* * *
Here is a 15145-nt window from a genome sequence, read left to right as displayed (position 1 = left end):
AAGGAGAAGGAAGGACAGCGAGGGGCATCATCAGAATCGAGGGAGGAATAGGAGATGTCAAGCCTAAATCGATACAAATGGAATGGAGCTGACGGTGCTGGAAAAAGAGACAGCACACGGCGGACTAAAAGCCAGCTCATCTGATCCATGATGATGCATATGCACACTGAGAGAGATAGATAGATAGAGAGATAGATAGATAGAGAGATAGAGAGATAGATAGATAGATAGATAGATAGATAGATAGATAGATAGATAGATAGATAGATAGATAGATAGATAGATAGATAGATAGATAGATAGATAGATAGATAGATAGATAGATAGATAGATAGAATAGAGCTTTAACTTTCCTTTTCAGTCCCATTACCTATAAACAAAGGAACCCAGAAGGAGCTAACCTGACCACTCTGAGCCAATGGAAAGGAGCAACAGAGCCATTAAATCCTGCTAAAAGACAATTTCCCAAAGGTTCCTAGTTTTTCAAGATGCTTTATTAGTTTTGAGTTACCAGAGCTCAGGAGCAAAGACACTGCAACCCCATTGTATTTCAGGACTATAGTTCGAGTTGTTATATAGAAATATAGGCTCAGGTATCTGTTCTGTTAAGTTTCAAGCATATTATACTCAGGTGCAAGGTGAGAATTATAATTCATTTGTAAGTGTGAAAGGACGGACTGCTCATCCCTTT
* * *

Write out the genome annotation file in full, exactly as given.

Here is a 15145-nt window from a genome sequence, read left to right as displayed (position 1 = left end):
AAGGAGAAGGAAGGACAGCGAGGGGCATCATCAGAATCGAGGGAGGAATAGGAGATGTCAAGCCTAAATCGATACAAATGGAATGGAGCTGACGGTGCTGGAAAAAGAGACAGCACACGGCGGACTAAAAGCCAGCTCATCTGATCCATGATGATGCATATGCACACTGAGAGAGATAGATAGATAGAGAGATAGATAGATAGAGAGATAGAGAGATAGATAGATAGATAGATAGATAGATAGATAGATAGATAGATAGATAGATAGATAGATAGATAGATAGATAGATAGATAGATAGATAGATAGATAGATAGATAGATAGATAGATAGATAGAATAGAGCTTTAACTTTCCTTTTCAGTCCCATTACCTATAAACAAAGGAACCCAGAAGGAGCTAACCTGACCACTCTGAGCCAATGGAAAGGAGCAACAGAGCCATTAAATCCTGCTAAAAGACAATTTCCCAAAGGTTCCTAGTTTTTCAAGATGCTTTATTAGTTTTGAGTTACCAGAGCTCAGGAGCAAAGACACTGCAACCCCATTGTATTTCAGGACTATAGTTCGAGTTGTTATATAGAAATATAGGCTCAGGTATCTGTTCTGTTAAGTTTCAAGCATATTATACTCAGGTGCAAGGTGAGAATTATAATTCATTTGTAAGTGTGAAAGGACGGACTGCTCATCCCTTT